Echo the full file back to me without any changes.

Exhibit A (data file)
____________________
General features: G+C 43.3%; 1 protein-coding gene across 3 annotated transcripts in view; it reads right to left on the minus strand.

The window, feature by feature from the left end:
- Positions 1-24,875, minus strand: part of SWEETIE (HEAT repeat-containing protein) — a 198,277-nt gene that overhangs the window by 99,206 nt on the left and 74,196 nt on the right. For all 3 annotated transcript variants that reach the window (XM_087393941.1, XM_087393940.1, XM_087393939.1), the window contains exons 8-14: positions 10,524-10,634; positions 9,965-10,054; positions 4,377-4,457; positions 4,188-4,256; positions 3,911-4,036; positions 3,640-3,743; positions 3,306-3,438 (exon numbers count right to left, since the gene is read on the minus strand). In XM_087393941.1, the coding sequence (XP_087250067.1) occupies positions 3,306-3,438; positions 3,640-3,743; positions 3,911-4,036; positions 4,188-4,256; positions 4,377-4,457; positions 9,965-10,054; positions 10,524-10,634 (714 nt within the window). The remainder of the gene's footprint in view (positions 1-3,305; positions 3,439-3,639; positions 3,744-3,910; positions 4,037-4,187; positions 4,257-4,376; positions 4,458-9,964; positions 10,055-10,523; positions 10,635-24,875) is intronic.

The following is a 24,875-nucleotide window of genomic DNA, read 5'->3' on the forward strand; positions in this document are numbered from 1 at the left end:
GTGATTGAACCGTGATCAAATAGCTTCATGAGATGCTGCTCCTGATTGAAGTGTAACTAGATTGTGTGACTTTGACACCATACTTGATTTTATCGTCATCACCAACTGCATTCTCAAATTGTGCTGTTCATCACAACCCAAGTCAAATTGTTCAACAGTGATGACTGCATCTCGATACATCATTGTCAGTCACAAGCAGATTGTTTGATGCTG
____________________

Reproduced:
General features: G+C 43.3%; 1 protein-coding gene across 3 annotated transcripts in view; it reads right to left on the minus strand.

The window, feature by feature from the left end:
- Positions 1-24,875, minus strand: part of SWEETIE (HEAT repeat-containing protein) — a 198,277-nt gene that overhangs the window by 99,206 nt on the left and 74,196 nt on the right. For all 3 annotated transcript variants that reach the window (XM_087393941.1, XM_087393940.1, XM_087393939.1), the window contains exons 8-14: positions 10,524-10,634; positions 9,965-10,054; positions 4,377-4,457; positions 4,188-4,256; positions 3,911-4,036; positions 3,640-3,743; positions 3,306-3,438 (exon numbers count right to left, since the gene is read on the minus strand). In XM_087393941.1, the coding sequence (XP_087250067.1) occupies positions 3,306-3,438; positions 3,640-3,743; positions 3,911-4,036; positions 4,188-4,256; positions 4,377-4,457; positions 9,965-10,054; positions 10,524-10,634 (714 nt within the window). The remainder of the gene's footprint in view (positions 1-3,305; positions 3,439-3,639; positions 3,744-3,910; positions 4,037-4,187; positions 4,257-4,376; positions 4,458-9,964; positions 10,055-10,523; positions 10,635-24,875) is intronic.

The following is a 24,875-nucleotide window of genomic DNA, read 5'->3' on the forward strand; positions in this document are numbered from 1 at the left end:
GTGATTGAACCGTGATCAAATAGCTTCATGAGATGCTGCTCCTGATTGAAGTGTAACTAGATTGTGTGACTTTGACACCATACTTGATTTTATCGTCATCACCAACTGCATTCTCAAATTGTGCTGTTCATCACAACCCAAGTCAAATTGTTCAACAGTGATGACTGCATCTCGATACATCATTGTCAGTCACAAGCAGATTGTTTGATGCTG